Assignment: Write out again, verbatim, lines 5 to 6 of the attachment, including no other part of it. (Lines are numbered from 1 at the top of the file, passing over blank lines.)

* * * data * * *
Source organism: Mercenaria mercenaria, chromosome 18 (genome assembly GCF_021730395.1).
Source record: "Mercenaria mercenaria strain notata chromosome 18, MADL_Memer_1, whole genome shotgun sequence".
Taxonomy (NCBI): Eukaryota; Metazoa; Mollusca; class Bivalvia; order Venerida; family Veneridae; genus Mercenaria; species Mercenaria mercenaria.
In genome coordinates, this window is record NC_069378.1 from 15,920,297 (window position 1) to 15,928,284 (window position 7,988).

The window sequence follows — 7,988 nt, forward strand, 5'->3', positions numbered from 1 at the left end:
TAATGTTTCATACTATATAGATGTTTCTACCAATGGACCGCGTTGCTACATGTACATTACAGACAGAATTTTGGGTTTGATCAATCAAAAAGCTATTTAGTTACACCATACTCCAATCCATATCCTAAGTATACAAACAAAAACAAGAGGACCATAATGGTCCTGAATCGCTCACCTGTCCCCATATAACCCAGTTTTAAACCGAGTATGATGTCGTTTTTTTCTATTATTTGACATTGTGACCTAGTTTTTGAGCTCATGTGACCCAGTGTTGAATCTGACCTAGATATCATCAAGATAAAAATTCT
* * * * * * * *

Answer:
The window sequence follows — 7,988 nt, forward strand, 5'->3', positions numbered from 1 at the left end:
TAATGTTTCATACTATATAGATGTTTCTACCAATGGACCGCGTTGCTACATGTACATTACAGACAGAATTTTGGGTTTGATCAATCAAAAAGCTATTTAGTTACACCATACTCCAATCCATATCCTAAGTATACAAACAAAAACAAGAGGACCATAATGGTCCTGAATCGCTCACCTGTCCCCATATAACCCAGTTTTAAACCGAGTATGATGTCGTTTTTTTCTATTATTTGACATTGTGACCTAGTTTTTGAGCTCATGTGACCCAGTGTTGAATCTGACCTAGATATCATCAAGATAAAAATTCT